There have been too many missed opportunities in solar energy, which Minister Chasi needs to urgently revisit and sort out the mess.

One such project which quickly comes to mind is the one in Gwanda where nothing is happening on the ground, despite the Government having released millions of United States dollars.

There have been accusations around the project, some bordering on corruption, and what we are left with are long and winding court processes which seem not to end, while the project targets have long been forgotten.

While we have a few independent power producers in operation, they are generating electricity at a small-scale which is yet to have a full impact on the national grid.

Cabinet recently approved a plan to develop energy from mineral resources to ensure the country becomes a net exporter of electricity and fuel by 2030.

The plan entails a number of projects that include the extraction of coal-bed methane gas for power generation, production of liquid fuel from coal and generation of electricity from coal and development of oil and gas from various concessions.

What is needed is to put these projects into action, especially after the discovery of billions of cubic feet of coal-bed methane gas in Lupane.

When it comes to fuel, there has been talk about Letters of Credit being issued to private operators, but these have not yet been effective to the extent of doing away with fuel queues.

Letters of Credit are guaranteed by the Reserve Bank of Zimbabwe (RBZ) that payment will be made in future, and oil firms are allowed to pay in local currency for fuel to be delivered.

They help reduce payment risks on international trade transactions, and with a Letter of Credit, a company’s bank can guarantee payment to a seller if certain criteria are met.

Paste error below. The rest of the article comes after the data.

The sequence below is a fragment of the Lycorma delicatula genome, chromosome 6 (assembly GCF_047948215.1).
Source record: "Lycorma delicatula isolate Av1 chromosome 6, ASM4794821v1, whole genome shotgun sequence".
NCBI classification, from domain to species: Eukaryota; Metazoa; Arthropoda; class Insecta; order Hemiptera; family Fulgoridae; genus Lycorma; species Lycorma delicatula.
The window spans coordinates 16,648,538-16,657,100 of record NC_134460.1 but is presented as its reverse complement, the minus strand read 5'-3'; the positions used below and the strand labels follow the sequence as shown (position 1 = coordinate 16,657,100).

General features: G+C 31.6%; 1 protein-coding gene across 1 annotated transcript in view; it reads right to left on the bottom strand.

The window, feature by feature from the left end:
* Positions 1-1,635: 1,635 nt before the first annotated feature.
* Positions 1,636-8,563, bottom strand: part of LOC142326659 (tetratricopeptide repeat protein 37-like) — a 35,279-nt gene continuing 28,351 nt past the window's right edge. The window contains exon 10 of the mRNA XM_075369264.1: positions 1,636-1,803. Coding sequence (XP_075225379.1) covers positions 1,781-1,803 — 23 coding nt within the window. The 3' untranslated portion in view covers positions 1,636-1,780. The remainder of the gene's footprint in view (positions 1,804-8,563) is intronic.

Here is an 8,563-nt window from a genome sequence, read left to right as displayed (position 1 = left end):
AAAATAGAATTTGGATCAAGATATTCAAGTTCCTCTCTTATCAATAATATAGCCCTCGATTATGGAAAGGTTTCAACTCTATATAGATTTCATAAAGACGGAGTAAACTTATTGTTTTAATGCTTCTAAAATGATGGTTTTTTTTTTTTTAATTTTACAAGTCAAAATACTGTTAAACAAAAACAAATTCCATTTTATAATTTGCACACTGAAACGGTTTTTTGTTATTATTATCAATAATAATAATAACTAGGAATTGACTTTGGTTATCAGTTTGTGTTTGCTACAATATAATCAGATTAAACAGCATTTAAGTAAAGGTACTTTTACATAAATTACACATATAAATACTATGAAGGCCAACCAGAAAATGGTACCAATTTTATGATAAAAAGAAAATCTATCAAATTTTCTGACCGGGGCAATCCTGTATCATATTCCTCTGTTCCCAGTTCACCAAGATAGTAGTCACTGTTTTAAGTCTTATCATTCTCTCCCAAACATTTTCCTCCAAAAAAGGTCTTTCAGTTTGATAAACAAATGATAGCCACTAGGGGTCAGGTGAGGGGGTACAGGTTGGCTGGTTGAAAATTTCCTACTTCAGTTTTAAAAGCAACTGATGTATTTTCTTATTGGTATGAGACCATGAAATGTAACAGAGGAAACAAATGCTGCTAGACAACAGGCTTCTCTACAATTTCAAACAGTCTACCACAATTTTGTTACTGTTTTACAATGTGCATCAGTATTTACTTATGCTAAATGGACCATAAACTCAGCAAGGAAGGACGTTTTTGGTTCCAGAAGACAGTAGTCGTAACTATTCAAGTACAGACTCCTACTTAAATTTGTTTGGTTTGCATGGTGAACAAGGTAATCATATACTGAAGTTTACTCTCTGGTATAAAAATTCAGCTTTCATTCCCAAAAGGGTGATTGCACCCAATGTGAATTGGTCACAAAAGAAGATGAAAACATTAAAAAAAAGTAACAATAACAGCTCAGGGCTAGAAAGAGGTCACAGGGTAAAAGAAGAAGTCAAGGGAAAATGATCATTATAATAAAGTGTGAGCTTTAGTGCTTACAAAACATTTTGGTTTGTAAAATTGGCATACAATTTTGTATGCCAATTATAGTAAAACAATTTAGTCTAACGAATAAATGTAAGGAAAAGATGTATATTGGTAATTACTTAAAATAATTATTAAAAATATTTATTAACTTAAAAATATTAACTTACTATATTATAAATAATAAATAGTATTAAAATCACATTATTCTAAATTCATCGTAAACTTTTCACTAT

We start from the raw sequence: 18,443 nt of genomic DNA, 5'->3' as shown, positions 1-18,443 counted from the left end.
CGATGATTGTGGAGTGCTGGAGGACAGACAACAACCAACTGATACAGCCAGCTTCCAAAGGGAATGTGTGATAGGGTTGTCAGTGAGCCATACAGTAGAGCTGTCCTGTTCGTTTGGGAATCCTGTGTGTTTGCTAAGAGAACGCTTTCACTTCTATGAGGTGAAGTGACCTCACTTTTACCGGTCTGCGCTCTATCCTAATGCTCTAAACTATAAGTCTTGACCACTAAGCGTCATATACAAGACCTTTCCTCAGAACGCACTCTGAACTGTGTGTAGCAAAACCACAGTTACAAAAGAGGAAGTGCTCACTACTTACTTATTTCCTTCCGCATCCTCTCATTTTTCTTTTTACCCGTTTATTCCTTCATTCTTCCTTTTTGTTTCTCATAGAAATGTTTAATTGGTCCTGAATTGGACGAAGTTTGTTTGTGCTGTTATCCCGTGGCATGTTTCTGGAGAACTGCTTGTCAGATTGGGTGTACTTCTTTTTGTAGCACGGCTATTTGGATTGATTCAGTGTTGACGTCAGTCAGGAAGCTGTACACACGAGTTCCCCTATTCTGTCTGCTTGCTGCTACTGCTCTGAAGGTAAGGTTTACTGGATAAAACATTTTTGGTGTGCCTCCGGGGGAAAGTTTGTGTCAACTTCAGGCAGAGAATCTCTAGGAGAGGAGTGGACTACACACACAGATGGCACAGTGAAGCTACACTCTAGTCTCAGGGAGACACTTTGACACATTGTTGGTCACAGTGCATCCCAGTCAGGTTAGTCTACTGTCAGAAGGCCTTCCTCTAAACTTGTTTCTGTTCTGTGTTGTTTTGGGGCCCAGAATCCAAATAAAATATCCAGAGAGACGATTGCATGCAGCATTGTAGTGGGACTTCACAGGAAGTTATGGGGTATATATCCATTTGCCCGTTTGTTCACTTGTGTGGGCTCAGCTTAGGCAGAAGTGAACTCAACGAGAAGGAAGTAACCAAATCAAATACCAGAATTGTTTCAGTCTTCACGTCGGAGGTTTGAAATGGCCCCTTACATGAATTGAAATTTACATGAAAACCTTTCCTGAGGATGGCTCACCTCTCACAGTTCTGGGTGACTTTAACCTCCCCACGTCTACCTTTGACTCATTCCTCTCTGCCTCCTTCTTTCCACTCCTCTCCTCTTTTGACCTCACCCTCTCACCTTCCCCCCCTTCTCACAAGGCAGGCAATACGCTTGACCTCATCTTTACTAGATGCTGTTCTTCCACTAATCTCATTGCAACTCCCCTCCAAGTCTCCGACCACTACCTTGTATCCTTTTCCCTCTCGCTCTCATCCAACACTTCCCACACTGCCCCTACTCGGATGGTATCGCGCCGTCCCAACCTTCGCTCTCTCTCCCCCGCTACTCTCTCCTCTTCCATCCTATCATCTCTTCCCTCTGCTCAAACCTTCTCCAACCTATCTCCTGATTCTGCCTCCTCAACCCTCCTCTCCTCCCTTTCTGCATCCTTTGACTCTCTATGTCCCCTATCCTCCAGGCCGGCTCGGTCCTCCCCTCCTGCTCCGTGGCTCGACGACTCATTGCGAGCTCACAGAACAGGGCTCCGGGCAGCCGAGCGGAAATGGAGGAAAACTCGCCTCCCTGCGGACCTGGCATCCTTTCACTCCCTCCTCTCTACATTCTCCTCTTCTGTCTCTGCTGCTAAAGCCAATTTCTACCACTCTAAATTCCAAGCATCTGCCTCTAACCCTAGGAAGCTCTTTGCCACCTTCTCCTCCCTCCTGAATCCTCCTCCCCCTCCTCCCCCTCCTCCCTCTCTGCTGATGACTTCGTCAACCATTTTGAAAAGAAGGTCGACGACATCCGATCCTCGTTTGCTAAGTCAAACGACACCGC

It is most welcome that major oil companies like Total Zimbabwe, Engen, Petrotrade, Zuva Petroleum and Puma have adopted the use of the Letters of Credit to circumvent foreign currency shortages.

We all saw how these Letters of Credit worked wonders during the just-ended festive season when their issuance resulted in the availability of fuel and the disappearance of queues, albeit for a few days.

This was after Minister Chasi assured people that the festive season would not be affected by fuel shortages because the Letters of Credit would be issued.

What is needed is for Minister Chasi to revisit the issuance of such documents and determine what needs to be corrected so that their contribution to the availability of fuel becomes permanent.

Just like electricity, industries and factories that anchor the production process need fuel for them to function effectively.

In fact, the availability of fuel is at the centre of any developmental aspirations, as it makes the world of business move around.

It, thus, becomes Minister Chasi’s responsibility to provide answers to the fuel crisis through exploring all means possible that can make it available to all the sectors of the economy to enhance production.

There is no doubt that all economic activities have been affected by the shortage of fuel, and something needs to be done quickly for the realisation of the vision set for this year, which includes the creation of the much-needed jobs.

People are spending productive man-hours in fuel queues, while the transportation of materials and produce to and from industries is grounded in some cases because of lack of fuel.

It is clear that the fuel crisis has put a heavy burden on industrialists and ordinary motorists who have to go through a tough time to obtain it.

The agricultural sector has also been hard hit by the shortage of fuel, inasmuch as it has been affected by the lack of electricity.

Farmers cannot obtain enough diesel to embark on maximum production, and this is set to affect food security and lower agricultural exports, thereby affecting the generation of foreign currency.

All other sectors like tourism and the delivery of social services cannot happen effectively without the availability of fuel.

Given the above scenario, it is imperative that the twin problems of electricity and fuel shortages are addressed to ensure production happens.

It is of importance that Minister Chasi, who is responsible for these sectors, sets out a clear roadmap to addressing the shortages of electricity and fuel, to enhance Government’s developmental programmes.